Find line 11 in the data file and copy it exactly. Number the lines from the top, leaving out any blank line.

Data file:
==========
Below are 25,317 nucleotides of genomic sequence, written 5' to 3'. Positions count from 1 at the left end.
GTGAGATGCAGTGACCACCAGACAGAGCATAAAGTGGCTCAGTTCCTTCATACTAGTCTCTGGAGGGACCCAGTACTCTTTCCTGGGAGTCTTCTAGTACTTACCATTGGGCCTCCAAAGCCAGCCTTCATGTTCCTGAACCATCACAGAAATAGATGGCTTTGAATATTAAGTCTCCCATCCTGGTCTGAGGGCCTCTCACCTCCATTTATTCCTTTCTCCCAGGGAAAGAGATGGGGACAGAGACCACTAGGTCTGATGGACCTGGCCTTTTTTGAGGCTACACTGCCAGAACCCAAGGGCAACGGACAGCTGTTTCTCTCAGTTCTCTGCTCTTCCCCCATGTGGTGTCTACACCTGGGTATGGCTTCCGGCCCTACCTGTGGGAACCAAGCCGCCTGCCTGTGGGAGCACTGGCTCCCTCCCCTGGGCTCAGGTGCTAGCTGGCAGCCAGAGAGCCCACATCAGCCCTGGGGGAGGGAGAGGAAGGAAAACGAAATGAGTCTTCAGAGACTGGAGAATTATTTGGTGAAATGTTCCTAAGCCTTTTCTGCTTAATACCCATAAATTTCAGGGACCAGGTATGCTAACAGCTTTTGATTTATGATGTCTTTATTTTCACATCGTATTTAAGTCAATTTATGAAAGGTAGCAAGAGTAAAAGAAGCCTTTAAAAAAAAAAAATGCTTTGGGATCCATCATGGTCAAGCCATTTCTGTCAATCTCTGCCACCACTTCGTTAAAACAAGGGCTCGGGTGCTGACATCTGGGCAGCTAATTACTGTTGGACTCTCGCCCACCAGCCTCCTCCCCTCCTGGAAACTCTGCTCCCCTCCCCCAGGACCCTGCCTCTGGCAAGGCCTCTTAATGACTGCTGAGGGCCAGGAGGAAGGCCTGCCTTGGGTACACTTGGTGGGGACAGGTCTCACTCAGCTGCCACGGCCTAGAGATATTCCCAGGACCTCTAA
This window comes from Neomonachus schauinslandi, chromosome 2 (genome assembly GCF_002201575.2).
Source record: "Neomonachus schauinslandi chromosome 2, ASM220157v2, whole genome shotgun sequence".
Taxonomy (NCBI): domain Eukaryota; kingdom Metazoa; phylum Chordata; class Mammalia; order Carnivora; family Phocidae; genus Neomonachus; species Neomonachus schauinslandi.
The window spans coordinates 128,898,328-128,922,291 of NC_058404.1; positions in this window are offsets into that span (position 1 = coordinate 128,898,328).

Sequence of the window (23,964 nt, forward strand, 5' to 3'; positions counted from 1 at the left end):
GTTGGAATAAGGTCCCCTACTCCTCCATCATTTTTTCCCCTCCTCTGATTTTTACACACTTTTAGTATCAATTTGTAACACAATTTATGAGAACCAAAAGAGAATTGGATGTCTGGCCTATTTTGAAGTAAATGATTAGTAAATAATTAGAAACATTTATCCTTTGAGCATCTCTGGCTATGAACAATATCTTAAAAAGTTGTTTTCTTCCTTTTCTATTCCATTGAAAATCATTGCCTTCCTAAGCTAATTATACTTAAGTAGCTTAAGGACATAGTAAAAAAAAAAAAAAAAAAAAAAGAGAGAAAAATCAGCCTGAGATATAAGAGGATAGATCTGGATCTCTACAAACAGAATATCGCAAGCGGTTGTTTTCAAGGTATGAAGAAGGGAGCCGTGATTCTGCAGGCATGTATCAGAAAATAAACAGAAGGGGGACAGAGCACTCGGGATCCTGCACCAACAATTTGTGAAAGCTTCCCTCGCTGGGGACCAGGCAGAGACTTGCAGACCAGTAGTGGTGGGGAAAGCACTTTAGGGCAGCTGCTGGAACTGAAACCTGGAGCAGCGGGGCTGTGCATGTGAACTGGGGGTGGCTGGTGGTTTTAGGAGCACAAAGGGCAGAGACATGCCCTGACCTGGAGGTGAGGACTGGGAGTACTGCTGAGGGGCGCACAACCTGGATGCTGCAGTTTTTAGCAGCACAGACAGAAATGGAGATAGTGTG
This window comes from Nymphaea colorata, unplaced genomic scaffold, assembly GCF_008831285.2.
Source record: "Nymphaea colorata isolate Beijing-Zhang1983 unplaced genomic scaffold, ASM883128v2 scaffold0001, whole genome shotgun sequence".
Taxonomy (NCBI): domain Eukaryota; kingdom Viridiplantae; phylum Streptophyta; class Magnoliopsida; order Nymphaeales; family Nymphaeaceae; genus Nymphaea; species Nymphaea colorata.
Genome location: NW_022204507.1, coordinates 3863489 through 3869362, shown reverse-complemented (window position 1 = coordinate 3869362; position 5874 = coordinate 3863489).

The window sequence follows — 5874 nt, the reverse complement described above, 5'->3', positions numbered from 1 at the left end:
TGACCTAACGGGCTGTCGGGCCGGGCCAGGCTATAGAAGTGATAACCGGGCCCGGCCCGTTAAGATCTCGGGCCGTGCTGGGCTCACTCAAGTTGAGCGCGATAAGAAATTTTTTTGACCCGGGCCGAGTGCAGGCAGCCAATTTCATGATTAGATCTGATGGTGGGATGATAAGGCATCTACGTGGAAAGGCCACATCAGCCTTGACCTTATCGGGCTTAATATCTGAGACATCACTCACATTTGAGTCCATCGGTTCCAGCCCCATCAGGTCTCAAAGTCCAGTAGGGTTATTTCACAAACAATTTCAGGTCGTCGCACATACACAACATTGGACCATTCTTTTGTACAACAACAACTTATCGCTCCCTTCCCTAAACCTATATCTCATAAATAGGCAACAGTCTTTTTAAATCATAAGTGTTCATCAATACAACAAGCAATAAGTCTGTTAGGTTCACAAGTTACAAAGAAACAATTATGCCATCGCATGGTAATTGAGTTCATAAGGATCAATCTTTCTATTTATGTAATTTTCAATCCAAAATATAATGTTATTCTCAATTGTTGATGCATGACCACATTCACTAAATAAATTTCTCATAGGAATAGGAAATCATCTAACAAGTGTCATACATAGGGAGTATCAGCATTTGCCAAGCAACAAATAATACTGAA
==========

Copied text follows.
Taxonomy (NCBI): domain Eukaryota; kingdom Viridiplantae; phylum Streptophyta; class Magnoliopsida; order Nymphaeales; family Nymphaeaceae; genus Nymphaea; species Nymphaea colorata.